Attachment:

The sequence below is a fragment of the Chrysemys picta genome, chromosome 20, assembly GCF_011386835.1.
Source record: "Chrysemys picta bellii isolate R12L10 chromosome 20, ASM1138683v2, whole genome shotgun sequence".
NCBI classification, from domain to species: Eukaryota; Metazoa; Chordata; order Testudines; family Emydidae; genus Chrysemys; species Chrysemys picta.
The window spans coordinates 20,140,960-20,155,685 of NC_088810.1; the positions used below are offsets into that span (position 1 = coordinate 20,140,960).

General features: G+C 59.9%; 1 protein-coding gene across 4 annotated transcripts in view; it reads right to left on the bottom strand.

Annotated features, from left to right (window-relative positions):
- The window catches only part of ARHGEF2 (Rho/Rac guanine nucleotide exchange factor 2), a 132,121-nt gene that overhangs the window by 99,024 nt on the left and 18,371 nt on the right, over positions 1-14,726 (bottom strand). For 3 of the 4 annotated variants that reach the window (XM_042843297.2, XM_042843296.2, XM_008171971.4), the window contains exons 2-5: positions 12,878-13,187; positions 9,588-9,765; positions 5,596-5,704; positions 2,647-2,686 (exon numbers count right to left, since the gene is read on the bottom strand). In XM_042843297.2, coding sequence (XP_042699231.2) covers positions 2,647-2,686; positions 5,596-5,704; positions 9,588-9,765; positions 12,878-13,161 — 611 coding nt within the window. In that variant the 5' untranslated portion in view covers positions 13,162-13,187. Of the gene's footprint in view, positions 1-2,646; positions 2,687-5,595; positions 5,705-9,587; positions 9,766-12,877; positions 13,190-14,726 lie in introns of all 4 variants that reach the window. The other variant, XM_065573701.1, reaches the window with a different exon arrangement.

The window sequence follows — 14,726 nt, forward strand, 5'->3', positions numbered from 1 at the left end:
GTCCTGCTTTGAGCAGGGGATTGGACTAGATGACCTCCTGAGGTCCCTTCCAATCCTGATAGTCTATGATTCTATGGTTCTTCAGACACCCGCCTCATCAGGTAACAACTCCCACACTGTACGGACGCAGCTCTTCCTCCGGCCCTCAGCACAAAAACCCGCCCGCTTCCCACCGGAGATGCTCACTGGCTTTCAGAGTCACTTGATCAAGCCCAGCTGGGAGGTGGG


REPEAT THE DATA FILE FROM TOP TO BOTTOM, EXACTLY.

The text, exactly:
The sequence below is a fragment of the Chrysemys picta genome, chromosome 20, assembly GCF_011386835.1.
Source record: "Chrysemys picta bellii isolate R12L10 chromosome 20, ASM1138683v2, whole genome shotgun sequence".
NCBI classification, from domain to species: Eukaryota; Metazoa; Chordata; order Testudines; family Emydidae; genus Chrysemys; species Chrysemys picta.
The window spans coordinates 20,140,960-20,155,685 of NC_088810.1; the positions used below are offsets into that span (position 1 = coordinate 20,140,960).

General features: G+C 59.9%; 1 protein-coding gene across 4 annotated transcripts in view; it reads right to left on the bottom strand.

Annotated features, from left to right (window-relative positions):
- The window catches only part of ARHGEF2 (Rho/Rac guanine nucleotide exchange factor 2), a 132,121-nt gene that overhangs the window by 99,024 nt on the left and 18,371 nt on the right, over positions 1-14,726 (bottom strand). For 3 of the 4 annotated variants that reach the window (XM_042843297.2, XM_042843296.2, XM_008171971.4), the window contains exons 2-5: positions 12,878-13,187; positions 9,588-9,765; positions 5,596-5,704; positions 2,647-2,686 (exon numbers count right to left, since the gene is read on the bottom strand). In XM_042843297.2, coding sequence (XP_042699231.2) covers positions 2,647-2,686; positions 5,596-5,704; positions 9,588-9,765; positions 12,878-13,161 — 611 coding nt within the window. In that variant the 5' untranslated portion in view covers positions 13,162-13,187. Of the gene's footprint in view, positions 1-2,646; positions 2,687-5,595; positions 5,705-9,587; positions 9,766-12,877; positions 13,190-14,726 lie in introns of all 4 variants that reach the window. The other variant, XM_065573701.1, reaches the window with a different exon arrangement.

The window sequence follows — 14,726 nt, forward strand, 5'->3', positions numbered from 1 at the left end:
GTCCTGCTTTGAGCAGGGGATTGGACTAGATGACCTCCTGAGGTCCCTTCCAATCCTGATAGTCTATGATTCTATGGTTCTTCAGACACCCGCCTCATCAGGTAACAACTCCCACACTGTACGGACGCAGCTCTTCCTCCGGCCCTCAGCACAAAAACCCGCCCGCTTCCCACCGGAGATGCTCACTGGCTTTCAGAGTCACTTGATCAAGCCCAGCTGGGAGGTGGG